The child who possessed as part of her inheritance a fine, sensitive instinct, looking at her mother, observed that her long silken eyelashes were wet with tears, and that traces of recent mental agony lingered on her face. In an instant, the dear little soul strove to comfort and cheer, after the manner so often employed by each of her guardians toward herself. Holding up the ring in one hand, and clinging round her mother with the other, she said,

"See, mama, Cora dot pitty sing for mama. Don't ky, don't ky, Cora loves mama."

"Sweet child," exclaimed Anna, taking her up into her arms and holding her to her heart. "Sweet child, more precious to us every day, for each one reveals some new beauty of character, some still more lovable trait. Come, dear Ada, come away," she continued. "I will carry Cora. How did my little godchild come here?" she said, addressing the little one in her arms.

"Kitta doe," answered Cora.

"Yes darling, where did kitta go?"

"By dare," said the child, pointing to a massive column, one side of which was built close to the wall and had the appearance of being placed there as a support, but was in reality to conceal a doorway which led to a flight of stairs between two walls.

The ladies went up, Miss Vyvyan carrying Cora. They soon found themselves in one of the rooms which was nearly filled with firearms and other implements of warfare. The entrance to it at the top of the stairs was concealed in the same manner as the doorway below, and but for Cora following the little white kitten, the ladies might have lived many years in the castle and never have seen it. The subterranean passage into which they accidentally crawled, had been made for a place of concealment in case of a sudden attack upon the castle.


Like the leaves of the forest when summer is green,
That host with their banners at sunset was seen:
Like the leaves of the forest when autumn hath blown,
That host on the morrow lay withered and strown.
For the Angel of Death spread his wings on the blast,
And breathed in the face of the foe as he passed;
And the eyes of the sleepers waxed deadly and chill,
And their hearts but once heaved and forever grew still.

And the idols are broke in the temple of Baal;
And the might of the Gentile unsmote by the sword,
Hath melted like snow in the glance of the Lord!

Christmas had come and gone, and the snow was lying deep on the ground. They had seen nothing of Louisita since the day Cora was lost.

"I wonder," said Mrs. Carleton, "how that poor woman, Louisita, exists? for I think from what I saw the day we went to her, that she is all alone, and if you recollect, she said something to that effect. I fear she suffers in this cold weather. You saw, of course, that it was no kind of a house that she came out of."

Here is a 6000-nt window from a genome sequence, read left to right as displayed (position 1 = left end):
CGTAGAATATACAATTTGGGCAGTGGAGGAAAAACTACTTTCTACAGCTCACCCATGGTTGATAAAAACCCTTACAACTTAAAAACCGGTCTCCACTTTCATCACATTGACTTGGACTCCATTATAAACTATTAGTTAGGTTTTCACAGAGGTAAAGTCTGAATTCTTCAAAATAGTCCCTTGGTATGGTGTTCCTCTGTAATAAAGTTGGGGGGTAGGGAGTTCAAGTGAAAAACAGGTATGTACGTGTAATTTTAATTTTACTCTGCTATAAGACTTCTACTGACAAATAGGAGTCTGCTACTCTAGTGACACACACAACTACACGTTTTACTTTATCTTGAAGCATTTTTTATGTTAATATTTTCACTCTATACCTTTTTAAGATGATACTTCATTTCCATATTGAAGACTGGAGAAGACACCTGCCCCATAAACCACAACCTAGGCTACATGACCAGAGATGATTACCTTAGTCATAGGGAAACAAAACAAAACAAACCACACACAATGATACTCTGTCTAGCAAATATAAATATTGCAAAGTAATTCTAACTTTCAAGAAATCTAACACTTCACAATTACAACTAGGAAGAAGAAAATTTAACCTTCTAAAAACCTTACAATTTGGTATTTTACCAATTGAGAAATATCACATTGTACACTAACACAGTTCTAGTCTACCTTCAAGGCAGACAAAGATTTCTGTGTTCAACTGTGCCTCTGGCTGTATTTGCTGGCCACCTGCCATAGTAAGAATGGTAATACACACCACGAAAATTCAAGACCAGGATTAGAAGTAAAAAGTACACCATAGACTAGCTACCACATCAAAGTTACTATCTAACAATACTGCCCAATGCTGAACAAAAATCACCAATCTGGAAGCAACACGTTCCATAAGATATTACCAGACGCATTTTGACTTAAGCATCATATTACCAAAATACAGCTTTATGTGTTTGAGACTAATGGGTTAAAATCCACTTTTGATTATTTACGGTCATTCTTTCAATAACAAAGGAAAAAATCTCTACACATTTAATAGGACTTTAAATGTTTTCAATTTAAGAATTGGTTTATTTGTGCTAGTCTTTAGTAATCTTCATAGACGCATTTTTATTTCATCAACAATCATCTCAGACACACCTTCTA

"Yes," replied Miss Vyvyan, "it appeared to be only a mound of earth."

"I want to take her some food," continued Mrs. Carleton. "Do you think we can get there through the snow?"

"I can carry Cora," replied Miss Vyvyan, "if you can take the food."

Mrs. Carleton filled a box with both food and fruit, and the ladies, with little Cora, went forth to visit Louisita.

She met them in the same manner as before, not allowing them to come very near to the opening, and brandishing the old sword.

"If that child were one of the accursed sex," she said, with a malicious look, "I would sever its head from its body."

The child could not, of course, understand her language, but she read the look, and clasping her arms closely around Anna's neck, she buried her face on her shoulder.

"Will you accept of this?" said Mrs. Carleton, speaking very gently, and at the same time lifting the lid of the box.

Louisita sprang at the contents as a famished tigress might have sprung upon some long-sought prey. Jerking the box out of Mrs. Carleton's hands, she put it on the ground, and again raised her sword. "Hence," she cried, "all of you; no one enters here. Ha, what do I see; stop, stop," she screamed. "Donna Inez, my lady, Donna Inez. Where did you get that ring," she continued, pointing to Mrs. Carleton's finger, on which she wore the ring that Cora had found. "That is the ring Donna Inez wore the night they murdered her. Yes, the accursed sex murdered her, the night they drank out of the skulls till they were all mad, mad, and the great tower fell upon them; ha, ha, ha. Who will drink out of their skulls when they find them? More of the accursed sex, they who make laws to command women, and who cannot command themselves. Away with you. I tell you to go, you are intruders."

"I fear your dress is not warm enough," said Mrs. Carleton. "You must suffer from the cold."

"Suffer," shrieked Louisita, "I have known nothing else than suffering for twenty winters and summers, and they the accursed sex caused it all by their passion for the fiery cup; it soddened their brains; it poisoned every good feeling in their hearts. It buried my husband under the ruins of the tower; it bereft me of my home; it caused my two babes to die of cold and hunger in this tomb."

"Poor Louisita," said Mrs. Carleton, "if you will come back with us to the castle I will find some warm dresses and other comforts for you."

"Never," she replied; "it is haunted. I have not been into it since I came away with my babes the morning after the tower fell."

"Why do you think it is haunted?" asked Mrs. Carleton.

"I know it is because I hear them shrieking in the night, and I hear Donna Inez calling, 'Open the gate.'"

"I will not ask you to come inside, Louisita, but if you will only come up the outside steps to the door I will get you anything you wish for."